Django CRUD Operations Application Project Example

Django, a versatile web framework, empowers developers to build web applications with ease. One of the foundational aspects of web development is performing CRUD operations: Create, Read, Update, and Delete. In this tutorial, we’ll walk through building a simple “Task List” application using Django, where users can manage their tasks effectively. We’ll cover each CRUD operation, providing a complete example with models, forms, views, templates, and URLs.

Understanding CRUD Operations in Django

CRUD stands for Create, Read, Update and Delete:

  1. Create: Creating data involves adding new records to a database. In Django, this is typically done using a ModelForm, which allows you to create forms based on your data models.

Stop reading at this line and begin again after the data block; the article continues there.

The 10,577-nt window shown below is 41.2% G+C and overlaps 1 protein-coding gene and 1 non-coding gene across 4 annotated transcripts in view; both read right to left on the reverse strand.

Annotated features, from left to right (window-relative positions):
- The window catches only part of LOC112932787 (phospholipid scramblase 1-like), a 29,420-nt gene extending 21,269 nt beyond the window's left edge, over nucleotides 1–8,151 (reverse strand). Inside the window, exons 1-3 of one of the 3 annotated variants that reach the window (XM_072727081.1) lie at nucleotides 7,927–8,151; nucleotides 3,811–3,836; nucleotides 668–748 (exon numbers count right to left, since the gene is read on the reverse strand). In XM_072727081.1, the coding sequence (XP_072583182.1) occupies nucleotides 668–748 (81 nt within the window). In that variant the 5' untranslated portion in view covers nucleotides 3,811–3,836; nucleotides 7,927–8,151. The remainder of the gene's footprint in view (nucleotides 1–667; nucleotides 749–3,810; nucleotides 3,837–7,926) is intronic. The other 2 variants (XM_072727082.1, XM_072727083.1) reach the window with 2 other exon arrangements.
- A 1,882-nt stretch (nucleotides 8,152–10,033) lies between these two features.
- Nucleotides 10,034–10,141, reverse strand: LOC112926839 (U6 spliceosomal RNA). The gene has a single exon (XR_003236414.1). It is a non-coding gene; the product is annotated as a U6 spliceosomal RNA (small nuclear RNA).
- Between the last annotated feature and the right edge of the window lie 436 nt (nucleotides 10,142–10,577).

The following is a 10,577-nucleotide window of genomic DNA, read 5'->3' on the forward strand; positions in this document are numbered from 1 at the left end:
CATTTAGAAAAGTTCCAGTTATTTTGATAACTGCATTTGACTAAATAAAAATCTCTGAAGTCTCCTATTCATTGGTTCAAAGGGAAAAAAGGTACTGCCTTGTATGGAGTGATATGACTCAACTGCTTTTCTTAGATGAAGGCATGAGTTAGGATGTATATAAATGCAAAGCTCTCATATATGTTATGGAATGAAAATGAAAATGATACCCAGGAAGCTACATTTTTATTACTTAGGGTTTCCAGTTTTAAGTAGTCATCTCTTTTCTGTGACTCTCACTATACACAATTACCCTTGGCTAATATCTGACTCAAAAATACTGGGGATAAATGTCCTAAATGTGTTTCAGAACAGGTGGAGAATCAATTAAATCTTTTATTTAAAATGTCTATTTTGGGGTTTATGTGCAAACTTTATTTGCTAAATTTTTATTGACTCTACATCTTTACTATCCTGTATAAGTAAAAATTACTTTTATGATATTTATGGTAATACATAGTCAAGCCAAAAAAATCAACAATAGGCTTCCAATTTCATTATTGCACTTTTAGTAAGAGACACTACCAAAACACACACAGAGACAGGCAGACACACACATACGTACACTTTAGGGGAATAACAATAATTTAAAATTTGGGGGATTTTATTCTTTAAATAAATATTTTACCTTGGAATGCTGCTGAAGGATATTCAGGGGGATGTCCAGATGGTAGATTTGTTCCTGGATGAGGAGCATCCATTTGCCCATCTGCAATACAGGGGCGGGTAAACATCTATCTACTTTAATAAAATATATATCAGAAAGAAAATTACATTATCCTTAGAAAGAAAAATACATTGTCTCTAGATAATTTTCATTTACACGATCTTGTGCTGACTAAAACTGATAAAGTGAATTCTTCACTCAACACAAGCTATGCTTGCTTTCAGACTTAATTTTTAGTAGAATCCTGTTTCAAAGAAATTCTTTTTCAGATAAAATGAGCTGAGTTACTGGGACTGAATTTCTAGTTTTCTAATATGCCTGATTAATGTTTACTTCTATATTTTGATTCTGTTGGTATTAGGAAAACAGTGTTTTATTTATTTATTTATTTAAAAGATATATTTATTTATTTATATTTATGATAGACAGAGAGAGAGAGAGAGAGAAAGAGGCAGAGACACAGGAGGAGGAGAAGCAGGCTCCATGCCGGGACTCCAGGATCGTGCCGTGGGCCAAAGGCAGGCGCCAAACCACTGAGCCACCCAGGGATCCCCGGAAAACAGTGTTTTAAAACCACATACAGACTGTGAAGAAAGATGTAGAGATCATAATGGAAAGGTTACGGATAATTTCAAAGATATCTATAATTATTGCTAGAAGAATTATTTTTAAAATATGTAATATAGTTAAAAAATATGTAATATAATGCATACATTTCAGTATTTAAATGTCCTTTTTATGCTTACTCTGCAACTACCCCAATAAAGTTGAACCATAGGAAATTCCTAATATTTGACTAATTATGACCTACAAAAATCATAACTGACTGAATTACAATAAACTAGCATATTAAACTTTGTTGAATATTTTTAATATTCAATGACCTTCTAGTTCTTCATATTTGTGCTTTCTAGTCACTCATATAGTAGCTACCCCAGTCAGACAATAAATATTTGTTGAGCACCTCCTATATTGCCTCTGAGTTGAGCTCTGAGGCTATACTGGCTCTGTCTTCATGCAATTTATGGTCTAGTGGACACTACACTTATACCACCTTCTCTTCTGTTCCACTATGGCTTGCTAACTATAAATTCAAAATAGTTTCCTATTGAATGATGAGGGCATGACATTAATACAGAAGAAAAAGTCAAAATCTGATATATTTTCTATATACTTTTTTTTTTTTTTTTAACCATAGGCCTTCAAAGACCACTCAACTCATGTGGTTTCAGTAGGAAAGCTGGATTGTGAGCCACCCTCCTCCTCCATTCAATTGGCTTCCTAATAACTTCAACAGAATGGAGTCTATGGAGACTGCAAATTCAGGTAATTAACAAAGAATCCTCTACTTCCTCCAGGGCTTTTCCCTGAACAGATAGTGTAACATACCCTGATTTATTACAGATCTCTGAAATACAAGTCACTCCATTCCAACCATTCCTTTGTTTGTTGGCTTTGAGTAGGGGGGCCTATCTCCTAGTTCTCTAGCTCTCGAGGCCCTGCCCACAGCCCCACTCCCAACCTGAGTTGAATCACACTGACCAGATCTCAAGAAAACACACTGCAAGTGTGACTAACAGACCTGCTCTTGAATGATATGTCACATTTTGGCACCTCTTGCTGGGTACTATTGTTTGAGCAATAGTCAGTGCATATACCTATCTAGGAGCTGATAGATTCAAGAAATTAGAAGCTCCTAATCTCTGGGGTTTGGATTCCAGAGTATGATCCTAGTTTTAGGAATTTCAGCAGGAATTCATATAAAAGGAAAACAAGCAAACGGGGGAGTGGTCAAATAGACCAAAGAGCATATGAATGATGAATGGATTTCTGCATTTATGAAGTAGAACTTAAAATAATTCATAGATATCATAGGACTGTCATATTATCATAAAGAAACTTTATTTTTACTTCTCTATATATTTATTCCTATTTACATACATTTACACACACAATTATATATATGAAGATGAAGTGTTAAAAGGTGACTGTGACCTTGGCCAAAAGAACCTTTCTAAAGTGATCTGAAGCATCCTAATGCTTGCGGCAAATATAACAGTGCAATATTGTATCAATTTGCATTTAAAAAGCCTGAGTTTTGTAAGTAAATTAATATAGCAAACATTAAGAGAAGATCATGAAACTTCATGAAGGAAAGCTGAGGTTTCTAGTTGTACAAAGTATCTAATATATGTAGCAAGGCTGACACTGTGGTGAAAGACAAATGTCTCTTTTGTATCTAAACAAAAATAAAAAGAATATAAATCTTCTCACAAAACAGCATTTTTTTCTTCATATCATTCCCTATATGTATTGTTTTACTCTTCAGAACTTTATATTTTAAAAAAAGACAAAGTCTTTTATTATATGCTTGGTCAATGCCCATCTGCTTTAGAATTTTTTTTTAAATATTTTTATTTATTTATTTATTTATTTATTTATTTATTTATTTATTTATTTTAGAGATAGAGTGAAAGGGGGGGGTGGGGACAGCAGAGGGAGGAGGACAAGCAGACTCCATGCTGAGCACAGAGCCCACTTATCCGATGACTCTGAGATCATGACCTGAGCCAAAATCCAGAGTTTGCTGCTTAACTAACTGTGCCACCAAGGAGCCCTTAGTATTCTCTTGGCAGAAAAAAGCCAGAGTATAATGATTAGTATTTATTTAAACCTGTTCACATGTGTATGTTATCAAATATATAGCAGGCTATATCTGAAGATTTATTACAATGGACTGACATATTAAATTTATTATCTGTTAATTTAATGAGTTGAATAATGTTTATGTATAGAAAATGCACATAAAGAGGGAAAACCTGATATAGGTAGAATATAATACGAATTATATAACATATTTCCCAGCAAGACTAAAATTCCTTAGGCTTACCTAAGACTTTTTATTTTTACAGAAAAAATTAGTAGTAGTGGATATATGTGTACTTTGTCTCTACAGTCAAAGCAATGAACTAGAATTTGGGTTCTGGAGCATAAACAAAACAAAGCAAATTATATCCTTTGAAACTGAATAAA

2. Read: Reading data involves retrieving records from the database. In Django, you can use the objects attribute of a model to query the database and fetch data.
  3. Update: Updating data involves modifying existing records in the database. Django provides an elegant way to update records using ModelForms.
  4. Delete: Deleting data involves removing records from the database. In Django, the delete() method of a model instance is used to achieve
Django CRUD Operations Task Application Project Example

Project Setup

You can refer to our blog on How to Create Django Project. For this example, we are creating a project with name myproject and app name task.

Step 1: Basic Settings

Step 1.1: Create a Django Project: Create a new Django project by running: